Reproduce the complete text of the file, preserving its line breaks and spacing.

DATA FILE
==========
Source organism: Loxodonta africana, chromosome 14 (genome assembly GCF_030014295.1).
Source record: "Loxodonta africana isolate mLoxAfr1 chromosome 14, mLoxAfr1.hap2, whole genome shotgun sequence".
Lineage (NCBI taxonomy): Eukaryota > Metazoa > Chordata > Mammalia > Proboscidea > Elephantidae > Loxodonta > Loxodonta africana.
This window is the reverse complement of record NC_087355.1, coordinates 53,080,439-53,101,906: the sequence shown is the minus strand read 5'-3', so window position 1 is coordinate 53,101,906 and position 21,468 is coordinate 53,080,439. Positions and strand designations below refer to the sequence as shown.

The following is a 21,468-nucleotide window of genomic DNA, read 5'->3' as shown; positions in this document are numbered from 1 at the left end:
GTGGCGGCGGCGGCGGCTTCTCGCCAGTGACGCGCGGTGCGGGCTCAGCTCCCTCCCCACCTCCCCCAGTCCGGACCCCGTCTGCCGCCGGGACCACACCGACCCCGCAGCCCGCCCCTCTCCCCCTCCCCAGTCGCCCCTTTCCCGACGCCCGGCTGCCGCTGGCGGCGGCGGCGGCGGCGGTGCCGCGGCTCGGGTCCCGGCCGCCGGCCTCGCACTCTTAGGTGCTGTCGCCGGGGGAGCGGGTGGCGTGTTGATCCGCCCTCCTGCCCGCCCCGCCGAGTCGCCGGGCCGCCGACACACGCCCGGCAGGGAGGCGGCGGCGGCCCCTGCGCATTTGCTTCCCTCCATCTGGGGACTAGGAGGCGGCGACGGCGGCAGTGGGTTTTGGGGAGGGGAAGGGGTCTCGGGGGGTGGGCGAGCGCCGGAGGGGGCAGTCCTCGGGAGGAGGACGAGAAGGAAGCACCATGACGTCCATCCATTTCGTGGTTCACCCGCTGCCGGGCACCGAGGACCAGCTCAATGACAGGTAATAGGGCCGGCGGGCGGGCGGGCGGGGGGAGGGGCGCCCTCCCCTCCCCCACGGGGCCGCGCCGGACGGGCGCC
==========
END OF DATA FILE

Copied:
Source organism: Loxodonta africana, chromosome 14 (genome assembly GCF_030014295.1).
Source record: "Loxodonta africana isolate mLoxAfr1 chromosome 14, mLoxAfr1.hap2, whole genome shotgun sequence".
Lineage (NCBI taxonomy): Eukaryota > Metazoa > Chordata > Mammalia > Proboscidea > Elephantidae > Loxodonta > Loxodonta africana.
This window is the reverse complement of record NC_087355.1, coordinates 53,080,439-53,101,906: the sequence shown is the minus strand read 5'-3', so window position 1 is coordinate 53,101,906 and position 21,468 is coordinate 53,080,439. Positions and strand designations below refer to the sequence as shown.

The following is a 21,468-nucleotide window of genomic DNA, read 5'->3' as shown; positions in this document are numbered from 1 at the left end:
GTGGCGGCGGCGGCGGCTTCTCGCCAGTGACGCGCGGTGCGGGCTCAGCTCCCTCCCCACCTCCCCCAGTCCGGACCCCGTCTGCCGCCGGGACCACACCGACCCCGCAGCCCGCCCCTCTCCCCCTCCCCAGTCGCCCCTTTCCCGACGCCCGGCTGCCGCTGGCGGCGGCGGCGGCGGCGGTGCCGCGGCTCGGGTCCCGGCCGCCGGCCTCGCACTCTTAGGTGCTGTCGCCGGGGGAGCGGGTGGCGTGTTGATCCGCCCTCCTGCCCGCCCCGCCGAGTCGCCGGGCCGCCGACACACGCCCGGCAGGGAGGCGGCGGCGGCCCCTGCGCATTTGCTTCCCTCCATCTGGGGACTAGGAGGCGGCGACGGCGGCAGTGGGTTTTGGGGAGGGGAAGGGGTCTCGGGGGGTGGGCGAGCGCCGGAGGGGGCAGTCCTCGGGAGGAGGACGAGAAGGAAGCACCATGACGTCCATCCATTTCGTGGTTCACCCGCTGCCGGGCACCGAGGACCAGCTCAATGACAGGTAATAGGGCCGGCGGGCGGGCGGGCGGGGGGAGGGGCGCCCTCCCCTCCCCCACGGGGCCGCGCCGGACGGGCGCC